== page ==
The study aims to establish the correlation between the level of parental participation in schools and the performance of students. It also seeks to evaluate the mediating impact of intervention frameworks on this relationship. The primary hypothesis is that the influence of parental involvement on academic outcomes of child education is largely dependent on the existence of elaborate frameworks of guiding the process.
            The proposed method will be an experimental design since it will focus on manipulating an independent variable to measure the outcome of the dependent variable. In this case, the academic performance of students will be the dependent variable while the parental participation will be the dependent variable. The parental involvement will be manipulated by changing its frequency in order to determine the effect it has on the children’s education. A population sample of 30 students will be used to collect the data. The sample will be subdivided into two groups of 15 participants each, which will be subjected to different conditions (parental involvement and lack of parental participation). In order to encourage the participants to take part in the study, monetary incentives will be offered to them. On the other hand, a comparative study will also be conducted on two learning institutions with the same sample populations to establish the mediating role of elaborate frameworks on the relationship between parental participation and education outcomes. The primary method of data collection will be through direct observation, interviews, and the use of questionnaires. The frequency of parental visits will be established through observation within a period of one month. Oral interviews will also be conducted with the teachers and parents to obtain first-hand information concerning the impact of their participation on the children’s performance.
Results/ Discussion
The results are likely to reveal a positive relationship between parental involvement and the level of academic performance of the learners. The comparative study is expected to show an increase in the performance of the students when elaborate frameworks are put in place. It is apparent that the influence of parental participation on the academic achievement of children is a fundamental area that needs to be investigated (Booker, 2008). The global society is centered on sustainable development, which is partially supported by various educational reforms to support the knowledge economy. From the discussion of the literature review, it is evident that the issue of whether parental involvement in education is beneficial to the academic performance of children is primarily dependent on the clarity of the guiding framework. The proposed study design is expected to validate this hypothesis. The results of the study are supposed to inform various policy makers on the best strategies to adopt in designing an elegant framework and laying down the foundation for training parents. On the other hand, the findings of the research will also be essential in offering valuable information that is needed to create a balance on the level and limit of parental participation that can lead to desired outcomes (Booker, 2008). If parents desire to contribute positively to the education of their children, it is advisable for them to design the most effective ways of achieving this purpose without interrupting the efforts of the teachers. Additionally, the cooperation with the teachers is likely to foster sharing of information, which is crucial to maintaining a student’s discipline and encouraging better academic performance. The literature review has emphasized the fundamental role that guardians can play to facilitate improved educational outcomes for their children.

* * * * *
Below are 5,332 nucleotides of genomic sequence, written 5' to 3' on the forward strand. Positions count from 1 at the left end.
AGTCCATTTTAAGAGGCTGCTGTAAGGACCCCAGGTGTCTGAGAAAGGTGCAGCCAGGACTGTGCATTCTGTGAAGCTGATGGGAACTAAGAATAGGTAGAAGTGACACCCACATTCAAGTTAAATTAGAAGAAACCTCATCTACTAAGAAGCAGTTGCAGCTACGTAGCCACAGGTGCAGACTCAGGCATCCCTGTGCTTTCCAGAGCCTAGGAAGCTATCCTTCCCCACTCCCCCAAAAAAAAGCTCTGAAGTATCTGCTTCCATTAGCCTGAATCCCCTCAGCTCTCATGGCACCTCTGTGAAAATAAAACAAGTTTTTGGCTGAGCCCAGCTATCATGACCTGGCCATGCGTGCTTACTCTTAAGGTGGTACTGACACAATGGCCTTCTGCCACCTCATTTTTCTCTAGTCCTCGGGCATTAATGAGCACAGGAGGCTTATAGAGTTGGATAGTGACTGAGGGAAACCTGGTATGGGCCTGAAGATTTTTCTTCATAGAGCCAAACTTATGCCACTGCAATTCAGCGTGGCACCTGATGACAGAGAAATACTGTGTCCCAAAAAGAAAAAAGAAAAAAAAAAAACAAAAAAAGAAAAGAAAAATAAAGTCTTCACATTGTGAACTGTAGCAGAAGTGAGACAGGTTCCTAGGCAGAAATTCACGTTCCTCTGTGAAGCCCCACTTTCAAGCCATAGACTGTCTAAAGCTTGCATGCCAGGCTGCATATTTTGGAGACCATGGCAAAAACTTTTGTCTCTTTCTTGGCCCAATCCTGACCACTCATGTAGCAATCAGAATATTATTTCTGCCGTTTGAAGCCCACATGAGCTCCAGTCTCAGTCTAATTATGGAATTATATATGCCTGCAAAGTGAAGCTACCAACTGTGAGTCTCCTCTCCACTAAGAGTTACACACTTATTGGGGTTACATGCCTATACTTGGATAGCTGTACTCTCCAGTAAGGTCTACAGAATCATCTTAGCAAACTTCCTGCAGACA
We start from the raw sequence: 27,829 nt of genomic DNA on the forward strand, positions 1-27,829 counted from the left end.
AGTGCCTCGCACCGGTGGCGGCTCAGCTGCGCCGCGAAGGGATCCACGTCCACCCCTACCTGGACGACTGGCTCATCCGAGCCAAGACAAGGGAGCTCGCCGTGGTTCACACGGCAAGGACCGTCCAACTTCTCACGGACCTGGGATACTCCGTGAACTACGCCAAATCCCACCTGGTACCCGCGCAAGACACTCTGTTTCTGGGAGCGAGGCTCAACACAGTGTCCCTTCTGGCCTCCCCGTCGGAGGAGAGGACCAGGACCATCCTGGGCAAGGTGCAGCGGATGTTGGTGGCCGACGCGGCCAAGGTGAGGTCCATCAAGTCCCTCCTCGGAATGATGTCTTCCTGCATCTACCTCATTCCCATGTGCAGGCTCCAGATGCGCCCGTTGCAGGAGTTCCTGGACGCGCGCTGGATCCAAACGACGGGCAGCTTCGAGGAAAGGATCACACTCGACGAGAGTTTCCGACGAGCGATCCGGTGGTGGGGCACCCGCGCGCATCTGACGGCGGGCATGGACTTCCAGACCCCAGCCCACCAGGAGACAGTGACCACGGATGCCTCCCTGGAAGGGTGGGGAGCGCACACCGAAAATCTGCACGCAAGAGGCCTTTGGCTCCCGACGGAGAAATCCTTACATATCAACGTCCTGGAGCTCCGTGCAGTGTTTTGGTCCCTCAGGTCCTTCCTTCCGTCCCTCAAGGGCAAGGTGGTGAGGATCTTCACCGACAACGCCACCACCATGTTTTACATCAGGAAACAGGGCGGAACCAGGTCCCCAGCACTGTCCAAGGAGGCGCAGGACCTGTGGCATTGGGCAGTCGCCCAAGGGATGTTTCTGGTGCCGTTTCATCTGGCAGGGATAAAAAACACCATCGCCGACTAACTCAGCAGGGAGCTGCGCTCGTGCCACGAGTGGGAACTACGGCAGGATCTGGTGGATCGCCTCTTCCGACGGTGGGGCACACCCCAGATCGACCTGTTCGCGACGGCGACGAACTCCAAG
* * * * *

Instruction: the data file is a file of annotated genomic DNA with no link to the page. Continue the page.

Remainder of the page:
Final, Concluding Thoughts on the Topic
Certainly, the impact of parental participation on children’s academic achievement is an area that is worth investigating. The global society is focused on sustainable development, which is partly supported by reforms in education to align with the knowledge economy. As has been revealed in the discussions in the literature review, it seems that the issue of whether parental involvement in education is likely to be beneficial to children’s academic performance is primarily determined by the clarity of the guiding framework. The proposed research is expected to validate this position. The findings are expected to go a long way in informing policymakers on how to develop an elegant framework as well as give perspectives of how parents can be trained in this role. Moreover, the research will play a crucial role in proving information that is required to strike a balance on the level and limit of parental involvement that is needed to ensure desirable results. If parents want to contribute positively to their children’s education, it is advisable that they establish the most effective ways of doing so without sabotaging teachers’ efforts. Moreover, cooperation with tutors facilitates information sharing, which is critical to maintaining a learner’s discipline and encouraging better academic performance. The literature review has underscored the invaluable role that guardians can play to facilitate improved educational outcomes for their young ones.
Al Sumaiti, Rabaa. (2012). Parental involvement in the education of their children in Dubai. Retrieved from
Booker, K. (2008). The role of instructors and peers in establishing classroom community. Journal of Instructional Psychology, 35(1), 12–16.
Caño, K., Cape, M.G., Cardosa, J., Miot, C., Pitogo, C. Quinio, C., & Jewish, M. (2016). Parental involvement on pupils’ performance: Epstein’s framework. Online Journal of New Horizons in Education, 6(4), 23-37.
Chakraborty, B., & Stone, S. (2010). Classroom idea-sparkers: Building community with the “important book.” Childhood Education, 86(3), 168G–168J.
Gutman, L.M., & Akerman, R. (2008). Determinants of aspirations [wider benefits of learning research report no. 27]. UCL Institute of Education. Retrieved from
Kaukab, R. (2016). The impact of parent/family involvement on student’ learning outcomes. International Journal of Research, 4(10), 23-39.
Patall, E. A., Cooper, H., & Robinson, J. C. (2008). Parent involvement in homework: A research synthesis. Review of Educational Research, 78(4), 34-37.
Radu, B. (2011). Parental involvement in schools. A study of resources, mobilization, and inherent inequality. Journal of Comparative Research in Anthropology and Sociology, 2(2), 28-34
Sheldon, S. B. (2002). Parents’ social networks and beliefs as predictors of parent involvement. Elementary School Journal, 102(4), 301-316.
Topor, D.R, Keane, S.P, Shelton, T.L., & Calkins, S.D. (2010). Parent involvement and student academic performance: A multiple mediational analysis. J Prev Interv Community, 38(3), 183-197.